The Australian dollar had its wildest morning in years on the Fed announcement

The Aussie dollar has had one of its wildest couple of hours in years this morning.

After coming under pressure in pre-FOMC trade last night the Aussie rallied up to 72 cents just after the FOMC’s decision to hold rates was announced.

What appeared to be tempering the bullishness of AUD traders, relative to those buying the Euro, and Sterling appeared to be the Fed’s new phrase that it is monitoring developments abroad.

That was taken as code for China.

Once Janet Yellen started speaking at her post meeting press conference it became clear that the stronger US dollar was a factor that the Fed Chair and her colleagues had taken into account, along with low inflation, in keeping rates on hold. This triggered more US dollar selling and the Aussie dollar buyers were in.

That saw the Aussie roar to a high of 0.7284 on signs that the Fed wants a weaker US dollar.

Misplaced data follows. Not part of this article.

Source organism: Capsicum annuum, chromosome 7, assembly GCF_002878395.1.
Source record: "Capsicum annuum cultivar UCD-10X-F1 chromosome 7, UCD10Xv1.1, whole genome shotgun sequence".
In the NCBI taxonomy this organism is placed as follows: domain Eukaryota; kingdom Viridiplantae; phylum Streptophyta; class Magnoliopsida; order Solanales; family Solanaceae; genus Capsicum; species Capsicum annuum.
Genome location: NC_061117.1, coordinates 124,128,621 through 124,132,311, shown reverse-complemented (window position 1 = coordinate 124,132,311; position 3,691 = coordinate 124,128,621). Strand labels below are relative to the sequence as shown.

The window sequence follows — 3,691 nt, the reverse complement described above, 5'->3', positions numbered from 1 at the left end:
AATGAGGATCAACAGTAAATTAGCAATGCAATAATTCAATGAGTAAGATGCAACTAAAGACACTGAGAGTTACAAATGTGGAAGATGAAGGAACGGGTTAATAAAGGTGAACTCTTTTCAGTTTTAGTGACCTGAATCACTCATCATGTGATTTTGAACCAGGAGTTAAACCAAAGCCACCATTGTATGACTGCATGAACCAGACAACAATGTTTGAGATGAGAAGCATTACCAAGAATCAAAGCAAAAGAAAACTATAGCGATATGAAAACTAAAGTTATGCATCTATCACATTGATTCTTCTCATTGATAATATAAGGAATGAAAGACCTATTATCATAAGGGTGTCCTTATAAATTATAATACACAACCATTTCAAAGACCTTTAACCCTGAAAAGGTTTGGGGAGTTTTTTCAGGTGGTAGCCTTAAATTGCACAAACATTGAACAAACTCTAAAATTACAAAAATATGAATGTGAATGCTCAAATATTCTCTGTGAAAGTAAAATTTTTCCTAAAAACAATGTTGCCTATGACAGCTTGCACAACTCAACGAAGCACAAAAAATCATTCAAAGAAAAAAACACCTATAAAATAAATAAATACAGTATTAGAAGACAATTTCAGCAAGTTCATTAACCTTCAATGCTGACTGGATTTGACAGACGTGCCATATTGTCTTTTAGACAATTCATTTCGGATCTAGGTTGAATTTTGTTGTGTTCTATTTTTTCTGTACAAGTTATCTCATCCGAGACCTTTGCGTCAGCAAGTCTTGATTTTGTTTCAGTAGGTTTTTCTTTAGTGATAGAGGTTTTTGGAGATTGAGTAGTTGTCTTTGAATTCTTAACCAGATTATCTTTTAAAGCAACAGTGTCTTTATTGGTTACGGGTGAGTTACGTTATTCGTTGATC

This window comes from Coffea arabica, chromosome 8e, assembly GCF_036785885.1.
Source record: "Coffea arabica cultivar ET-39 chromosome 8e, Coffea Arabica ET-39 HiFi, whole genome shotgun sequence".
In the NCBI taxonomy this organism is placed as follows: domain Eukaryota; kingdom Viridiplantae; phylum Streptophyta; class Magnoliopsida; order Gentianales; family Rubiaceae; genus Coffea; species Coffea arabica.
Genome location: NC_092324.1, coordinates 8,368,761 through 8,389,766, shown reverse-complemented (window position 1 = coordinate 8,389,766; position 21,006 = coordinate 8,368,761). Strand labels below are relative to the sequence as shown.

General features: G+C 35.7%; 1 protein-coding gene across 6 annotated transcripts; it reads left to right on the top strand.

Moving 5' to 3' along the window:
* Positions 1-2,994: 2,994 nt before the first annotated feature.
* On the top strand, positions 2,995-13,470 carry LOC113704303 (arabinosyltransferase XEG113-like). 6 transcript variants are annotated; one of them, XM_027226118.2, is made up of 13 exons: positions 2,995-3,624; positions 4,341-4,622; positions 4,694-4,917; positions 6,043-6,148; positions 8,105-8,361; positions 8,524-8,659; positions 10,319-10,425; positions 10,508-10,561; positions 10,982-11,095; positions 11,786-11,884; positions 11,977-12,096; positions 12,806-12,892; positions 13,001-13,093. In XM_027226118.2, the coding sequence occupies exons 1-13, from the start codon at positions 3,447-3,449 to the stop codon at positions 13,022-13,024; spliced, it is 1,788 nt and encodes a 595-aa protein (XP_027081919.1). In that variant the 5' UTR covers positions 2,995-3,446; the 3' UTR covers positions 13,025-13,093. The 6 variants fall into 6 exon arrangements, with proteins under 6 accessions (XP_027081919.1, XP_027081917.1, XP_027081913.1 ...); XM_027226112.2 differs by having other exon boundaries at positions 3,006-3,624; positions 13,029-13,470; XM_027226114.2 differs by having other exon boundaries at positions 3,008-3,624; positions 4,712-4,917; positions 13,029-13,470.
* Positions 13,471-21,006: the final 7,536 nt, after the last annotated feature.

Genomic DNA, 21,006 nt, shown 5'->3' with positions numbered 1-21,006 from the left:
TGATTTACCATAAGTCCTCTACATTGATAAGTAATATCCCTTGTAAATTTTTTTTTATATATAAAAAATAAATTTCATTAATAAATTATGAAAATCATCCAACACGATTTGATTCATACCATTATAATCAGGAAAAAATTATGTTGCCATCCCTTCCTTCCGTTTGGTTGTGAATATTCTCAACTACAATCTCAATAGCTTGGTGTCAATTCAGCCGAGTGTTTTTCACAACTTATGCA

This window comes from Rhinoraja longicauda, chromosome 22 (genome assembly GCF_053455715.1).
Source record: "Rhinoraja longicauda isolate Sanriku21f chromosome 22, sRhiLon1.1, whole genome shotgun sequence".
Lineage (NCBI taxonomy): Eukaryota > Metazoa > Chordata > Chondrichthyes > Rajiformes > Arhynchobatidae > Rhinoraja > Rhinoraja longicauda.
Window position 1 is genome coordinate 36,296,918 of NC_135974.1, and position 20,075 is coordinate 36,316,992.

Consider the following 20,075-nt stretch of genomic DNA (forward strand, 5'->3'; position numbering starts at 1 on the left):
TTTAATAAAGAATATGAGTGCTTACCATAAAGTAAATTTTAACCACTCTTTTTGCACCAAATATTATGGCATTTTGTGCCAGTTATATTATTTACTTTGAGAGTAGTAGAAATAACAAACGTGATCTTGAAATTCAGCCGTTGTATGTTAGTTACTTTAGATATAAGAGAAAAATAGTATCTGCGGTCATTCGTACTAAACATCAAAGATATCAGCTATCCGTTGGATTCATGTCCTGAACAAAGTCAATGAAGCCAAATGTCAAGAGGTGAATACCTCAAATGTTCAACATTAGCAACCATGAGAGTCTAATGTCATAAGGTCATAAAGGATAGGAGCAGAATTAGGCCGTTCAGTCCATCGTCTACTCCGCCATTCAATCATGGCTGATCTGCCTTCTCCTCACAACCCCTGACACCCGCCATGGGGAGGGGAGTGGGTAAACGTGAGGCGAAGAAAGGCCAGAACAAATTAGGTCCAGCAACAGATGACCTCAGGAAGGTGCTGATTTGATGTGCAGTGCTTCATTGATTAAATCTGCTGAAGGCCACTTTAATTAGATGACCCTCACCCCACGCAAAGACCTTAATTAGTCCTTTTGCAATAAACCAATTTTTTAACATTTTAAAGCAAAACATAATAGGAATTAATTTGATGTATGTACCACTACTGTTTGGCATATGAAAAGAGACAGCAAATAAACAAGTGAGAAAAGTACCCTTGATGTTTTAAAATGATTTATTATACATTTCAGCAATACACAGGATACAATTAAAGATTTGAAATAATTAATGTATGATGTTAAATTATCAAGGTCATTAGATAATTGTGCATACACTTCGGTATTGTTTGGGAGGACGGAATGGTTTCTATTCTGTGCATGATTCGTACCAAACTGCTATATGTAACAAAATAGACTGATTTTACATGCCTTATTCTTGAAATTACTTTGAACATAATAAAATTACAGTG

That’s still the case. But as traders in other markets digested what was a very dovish press conference, where Yellen was stumped a couple of times with hard questions from the press pack, they started to re-evaluate the message they were hearing.

Yellen said that rates could still be raised at the October meeting, or the December one that follows it. But interest rate traders started pricing no move till 2016. That’s continued to hurt the US dollar against the other major currencies but it came with a reappraisal of global growth prospects and the outlook for the US economy.

Stocks reversed with the S&P pulling back from a high around 2,020, when the Aussie was at its peak, to close at 1,990, down 0.26%. That saw the Aussie, Kiwi and Canadian dollars all come under pressure as well as investors and trader risk appetite collapsed. It was also around this time that the forex market safe haven, the Japanese Yen, really found some buying.

So after a wild couple of hours that have seen the Aussie trade up 1 cent and back down another it is sitting at 0.7172 with traders scratching their heads. At least for the moment.

Here’s the chart:

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